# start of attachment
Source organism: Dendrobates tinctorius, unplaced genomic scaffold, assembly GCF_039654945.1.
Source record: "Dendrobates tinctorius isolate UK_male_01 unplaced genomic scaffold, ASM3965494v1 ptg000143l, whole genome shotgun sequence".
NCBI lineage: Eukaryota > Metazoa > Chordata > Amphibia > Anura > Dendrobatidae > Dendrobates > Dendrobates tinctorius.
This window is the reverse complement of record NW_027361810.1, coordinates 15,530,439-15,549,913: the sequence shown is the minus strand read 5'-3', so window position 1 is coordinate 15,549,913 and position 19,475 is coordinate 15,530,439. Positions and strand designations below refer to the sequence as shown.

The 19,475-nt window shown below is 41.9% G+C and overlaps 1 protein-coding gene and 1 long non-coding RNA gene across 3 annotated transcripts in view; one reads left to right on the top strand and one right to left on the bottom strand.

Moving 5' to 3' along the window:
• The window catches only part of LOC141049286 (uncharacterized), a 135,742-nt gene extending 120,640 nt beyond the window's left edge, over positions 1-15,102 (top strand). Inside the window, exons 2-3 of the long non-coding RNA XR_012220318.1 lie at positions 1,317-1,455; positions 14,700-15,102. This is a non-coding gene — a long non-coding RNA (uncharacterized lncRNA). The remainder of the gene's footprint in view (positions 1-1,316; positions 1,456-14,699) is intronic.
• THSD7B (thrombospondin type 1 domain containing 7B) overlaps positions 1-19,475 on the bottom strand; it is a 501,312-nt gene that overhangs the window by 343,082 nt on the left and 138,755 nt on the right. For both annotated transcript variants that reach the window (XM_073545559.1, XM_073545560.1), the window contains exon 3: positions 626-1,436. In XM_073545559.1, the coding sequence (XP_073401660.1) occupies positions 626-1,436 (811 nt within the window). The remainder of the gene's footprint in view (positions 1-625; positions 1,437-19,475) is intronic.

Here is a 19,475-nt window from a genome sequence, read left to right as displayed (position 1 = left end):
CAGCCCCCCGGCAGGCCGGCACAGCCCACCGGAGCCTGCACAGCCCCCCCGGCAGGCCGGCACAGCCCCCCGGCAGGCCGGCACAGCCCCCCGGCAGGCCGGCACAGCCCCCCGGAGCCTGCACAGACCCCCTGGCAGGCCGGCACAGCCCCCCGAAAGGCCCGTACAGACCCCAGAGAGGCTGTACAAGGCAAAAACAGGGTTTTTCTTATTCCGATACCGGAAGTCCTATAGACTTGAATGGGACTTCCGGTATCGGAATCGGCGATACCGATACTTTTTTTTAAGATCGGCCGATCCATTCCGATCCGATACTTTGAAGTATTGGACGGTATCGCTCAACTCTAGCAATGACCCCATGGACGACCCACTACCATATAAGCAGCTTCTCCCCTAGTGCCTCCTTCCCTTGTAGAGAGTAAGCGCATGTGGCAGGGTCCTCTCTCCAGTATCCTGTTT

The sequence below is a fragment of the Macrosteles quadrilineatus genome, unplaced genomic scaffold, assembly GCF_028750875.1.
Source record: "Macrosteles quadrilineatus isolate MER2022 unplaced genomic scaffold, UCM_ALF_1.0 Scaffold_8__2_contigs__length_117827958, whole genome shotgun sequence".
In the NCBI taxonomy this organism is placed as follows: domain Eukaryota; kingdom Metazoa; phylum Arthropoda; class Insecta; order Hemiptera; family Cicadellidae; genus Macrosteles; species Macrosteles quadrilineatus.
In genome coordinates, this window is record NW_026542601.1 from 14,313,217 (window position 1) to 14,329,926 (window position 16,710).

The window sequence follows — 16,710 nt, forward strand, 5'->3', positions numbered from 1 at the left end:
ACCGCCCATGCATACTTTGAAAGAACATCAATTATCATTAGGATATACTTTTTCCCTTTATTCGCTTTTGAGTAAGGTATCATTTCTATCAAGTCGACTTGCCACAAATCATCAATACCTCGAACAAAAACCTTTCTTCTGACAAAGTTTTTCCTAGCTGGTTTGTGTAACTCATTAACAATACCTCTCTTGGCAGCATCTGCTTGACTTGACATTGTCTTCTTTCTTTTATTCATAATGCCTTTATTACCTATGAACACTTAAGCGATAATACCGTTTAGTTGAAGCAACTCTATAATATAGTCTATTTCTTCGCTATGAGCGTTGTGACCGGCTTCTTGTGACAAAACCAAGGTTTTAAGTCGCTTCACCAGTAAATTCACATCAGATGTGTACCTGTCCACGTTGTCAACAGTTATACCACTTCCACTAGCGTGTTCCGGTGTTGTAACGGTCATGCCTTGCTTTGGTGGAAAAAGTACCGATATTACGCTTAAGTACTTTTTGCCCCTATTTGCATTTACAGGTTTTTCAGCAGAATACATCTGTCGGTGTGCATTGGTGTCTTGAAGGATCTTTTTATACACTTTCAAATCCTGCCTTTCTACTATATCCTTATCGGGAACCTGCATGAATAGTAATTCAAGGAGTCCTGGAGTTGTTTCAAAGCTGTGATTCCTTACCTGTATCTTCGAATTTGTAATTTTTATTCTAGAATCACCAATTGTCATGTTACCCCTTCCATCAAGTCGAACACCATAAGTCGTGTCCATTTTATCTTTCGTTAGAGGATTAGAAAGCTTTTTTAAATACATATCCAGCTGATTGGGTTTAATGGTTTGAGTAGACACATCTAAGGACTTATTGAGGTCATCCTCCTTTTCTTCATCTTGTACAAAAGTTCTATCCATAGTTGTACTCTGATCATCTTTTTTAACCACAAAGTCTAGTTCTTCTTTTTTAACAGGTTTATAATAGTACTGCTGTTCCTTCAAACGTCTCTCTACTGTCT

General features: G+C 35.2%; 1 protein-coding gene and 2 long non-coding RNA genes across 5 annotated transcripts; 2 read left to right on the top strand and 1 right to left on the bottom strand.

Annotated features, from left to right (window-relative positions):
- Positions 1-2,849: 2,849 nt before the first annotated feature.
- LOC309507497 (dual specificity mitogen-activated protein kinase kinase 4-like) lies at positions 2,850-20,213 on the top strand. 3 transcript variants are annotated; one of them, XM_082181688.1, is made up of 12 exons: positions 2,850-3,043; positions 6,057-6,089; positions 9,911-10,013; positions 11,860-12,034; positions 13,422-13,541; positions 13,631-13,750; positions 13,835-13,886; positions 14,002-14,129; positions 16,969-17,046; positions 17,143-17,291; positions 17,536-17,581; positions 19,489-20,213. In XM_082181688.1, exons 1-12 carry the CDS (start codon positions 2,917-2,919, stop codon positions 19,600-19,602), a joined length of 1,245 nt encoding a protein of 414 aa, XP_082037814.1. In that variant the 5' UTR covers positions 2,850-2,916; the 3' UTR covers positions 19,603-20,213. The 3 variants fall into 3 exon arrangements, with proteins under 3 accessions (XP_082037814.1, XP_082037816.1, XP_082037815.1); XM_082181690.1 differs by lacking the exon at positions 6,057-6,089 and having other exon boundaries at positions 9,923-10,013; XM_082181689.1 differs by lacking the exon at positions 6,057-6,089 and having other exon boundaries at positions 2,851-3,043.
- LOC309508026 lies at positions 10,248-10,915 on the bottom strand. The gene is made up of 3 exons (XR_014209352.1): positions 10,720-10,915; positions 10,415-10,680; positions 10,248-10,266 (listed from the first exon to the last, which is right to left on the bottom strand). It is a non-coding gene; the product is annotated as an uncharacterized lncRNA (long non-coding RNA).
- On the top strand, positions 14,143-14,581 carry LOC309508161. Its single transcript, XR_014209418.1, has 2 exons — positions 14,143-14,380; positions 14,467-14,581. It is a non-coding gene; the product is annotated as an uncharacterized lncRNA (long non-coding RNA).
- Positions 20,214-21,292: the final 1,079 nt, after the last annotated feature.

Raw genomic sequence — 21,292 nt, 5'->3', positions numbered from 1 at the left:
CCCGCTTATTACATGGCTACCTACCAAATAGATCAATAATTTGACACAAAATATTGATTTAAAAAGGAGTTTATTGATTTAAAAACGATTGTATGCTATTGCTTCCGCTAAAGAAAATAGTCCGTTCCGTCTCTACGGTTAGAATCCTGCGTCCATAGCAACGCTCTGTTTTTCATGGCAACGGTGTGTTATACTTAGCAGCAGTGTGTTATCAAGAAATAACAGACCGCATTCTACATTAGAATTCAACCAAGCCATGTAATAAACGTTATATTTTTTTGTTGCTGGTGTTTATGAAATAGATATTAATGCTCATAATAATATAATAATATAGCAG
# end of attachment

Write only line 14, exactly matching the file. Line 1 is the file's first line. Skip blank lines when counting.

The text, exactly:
In genome coordinates, this window is record NW_026542601.1 from 14,313,217 (window position 1) to 14,329,926 (window position 16,710).